After five and a half hours of sleep, the caravan moved on, crossing into the Brazilian state of Acre and reaching the city of Rio Branco around mid-morning. The campaign kicked off at 11 a.m. close to the governor’s house, the Palácio Rio Branco, located in the center of the city. Just as on the first day of the Caravan, the group split in two and took turns eating lunch, allowing the campaign to continue collecting signatures during the lunch hour, a big opportunity to catch foot traffic. For the first half of the campaign, the band remained at the same intersection. There was a good flow of people passing by since there was a bazaar across the street. The second half of the campaign, the entire group of caravanners began to move around the block. The weather was overcast and although it wasn’t nearly as hot as previous days, it was still hot. The campaign continued for several hours until about 5:30 p.m. In over 6 hours the volunteers succeeded in collecting nearly 3,000 signatures.
Thursday, July 19, 2019 – Epitaciolândia and Assis Brazil: Eleventh day of Caravan
The caravan collected signatures in two towns. The campaign in the first town lasted only an hour before the caravanners had to move on. Though it was a short campaign, almost 400 signatures were gathered.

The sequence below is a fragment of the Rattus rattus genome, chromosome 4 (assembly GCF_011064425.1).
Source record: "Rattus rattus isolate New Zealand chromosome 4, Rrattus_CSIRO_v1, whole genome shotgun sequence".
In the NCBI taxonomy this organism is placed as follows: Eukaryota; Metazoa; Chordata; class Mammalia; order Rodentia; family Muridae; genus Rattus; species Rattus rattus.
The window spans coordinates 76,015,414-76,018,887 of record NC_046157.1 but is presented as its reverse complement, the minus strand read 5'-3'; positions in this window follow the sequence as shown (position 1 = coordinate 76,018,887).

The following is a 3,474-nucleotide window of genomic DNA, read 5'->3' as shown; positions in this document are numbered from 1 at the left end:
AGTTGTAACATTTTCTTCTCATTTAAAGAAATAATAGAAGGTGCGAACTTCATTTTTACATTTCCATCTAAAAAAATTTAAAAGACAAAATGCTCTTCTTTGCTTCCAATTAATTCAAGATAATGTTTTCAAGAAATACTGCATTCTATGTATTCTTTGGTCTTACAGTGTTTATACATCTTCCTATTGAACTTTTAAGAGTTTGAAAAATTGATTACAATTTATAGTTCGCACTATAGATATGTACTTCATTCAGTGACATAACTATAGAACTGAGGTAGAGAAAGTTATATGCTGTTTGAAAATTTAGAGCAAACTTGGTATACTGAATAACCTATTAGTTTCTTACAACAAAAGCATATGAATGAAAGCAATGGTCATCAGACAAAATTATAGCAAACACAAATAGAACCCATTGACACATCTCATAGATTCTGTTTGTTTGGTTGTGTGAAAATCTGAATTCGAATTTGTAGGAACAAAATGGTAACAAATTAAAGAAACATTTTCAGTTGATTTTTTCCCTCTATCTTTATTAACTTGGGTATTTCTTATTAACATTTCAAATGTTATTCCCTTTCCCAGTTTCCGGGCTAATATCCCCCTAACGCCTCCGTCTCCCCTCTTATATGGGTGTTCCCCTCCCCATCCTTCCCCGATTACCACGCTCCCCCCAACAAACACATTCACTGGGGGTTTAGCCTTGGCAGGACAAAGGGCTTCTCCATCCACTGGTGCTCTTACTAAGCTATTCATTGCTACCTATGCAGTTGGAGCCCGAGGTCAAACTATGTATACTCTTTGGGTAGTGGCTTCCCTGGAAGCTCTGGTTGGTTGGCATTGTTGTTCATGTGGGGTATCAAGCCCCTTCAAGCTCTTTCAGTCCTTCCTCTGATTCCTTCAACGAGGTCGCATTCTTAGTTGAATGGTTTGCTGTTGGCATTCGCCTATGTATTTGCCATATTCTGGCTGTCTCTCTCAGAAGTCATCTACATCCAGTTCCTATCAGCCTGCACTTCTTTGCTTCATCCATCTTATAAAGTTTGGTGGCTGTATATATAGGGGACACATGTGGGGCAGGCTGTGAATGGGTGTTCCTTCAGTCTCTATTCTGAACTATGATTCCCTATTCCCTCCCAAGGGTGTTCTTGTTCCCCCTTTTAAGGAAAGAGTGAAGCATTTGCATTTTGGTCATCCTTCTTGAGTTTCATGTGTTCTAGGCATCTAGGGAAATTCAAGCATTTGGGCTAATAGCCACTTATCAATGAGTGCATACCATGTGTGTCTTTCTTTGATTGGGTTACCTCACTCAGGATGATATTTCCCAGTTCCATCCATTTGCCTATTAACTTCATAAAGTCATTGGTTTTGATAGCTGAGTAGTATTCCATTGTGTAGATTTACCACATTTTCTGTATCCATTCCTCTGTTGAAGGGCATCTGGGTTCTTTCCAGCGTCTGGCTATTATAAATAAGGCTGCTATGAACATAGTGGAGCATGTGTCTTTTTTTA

After travelling several more hours, the caravan arrived in Assis Brazil and managed to fit a 45 minutes campaign in right up until after sunset. The second campaign collected close to 200 signatures for a total of 600 for the day. Although both towns are small, they are located in the Amazon region and towns like them will likely be used as examples during the synod in Rome. As such, their voices are all the more important.
Friday, July 19, 2019 – Iberia and Puerto Maldonado, Peru: Twelfth day of Caravan
Today we woke up very early and drove into Peru, invited by the organization Tradition and Action for a Greater Perú (Tradición y Acción por un Perú Mayor), a sister association of IPCO, that is also part of the international coalition to warn public opinion around the world about the serious threat that the Pan-Amazon Synod stands to Western Civilization.
Most of the morning was spent getting through the border, first the Brazilian side, and then the Peruvian side. After lunch, we did our first campaign in the town of Iberia, Peru. Since the town was smaller, collecting signatures was easier, and in only half an hour, nearly 200 people signed the petition.
After finishing the campaign with the customary prayers, the caravan continued moving and arrived in Porto Maldonado just before sunset. We began our second campaign on the edge of the main square, caddy corner to a large pillar with a statue of Our Lady of the Rosary atop it. The plaza was positively bursting with people and many of them were attracted to the campaign by the fanfare of the band. Passing motorists were also intrigued and many pulled to the side of the road to watch or inquire about the campaign. After the sun set, the caravanners moved to the center of the plaza, which was very well illuminated, full of foot traffic and a much more appropriate location for the band. After an hour, almost 400 people signed the petition.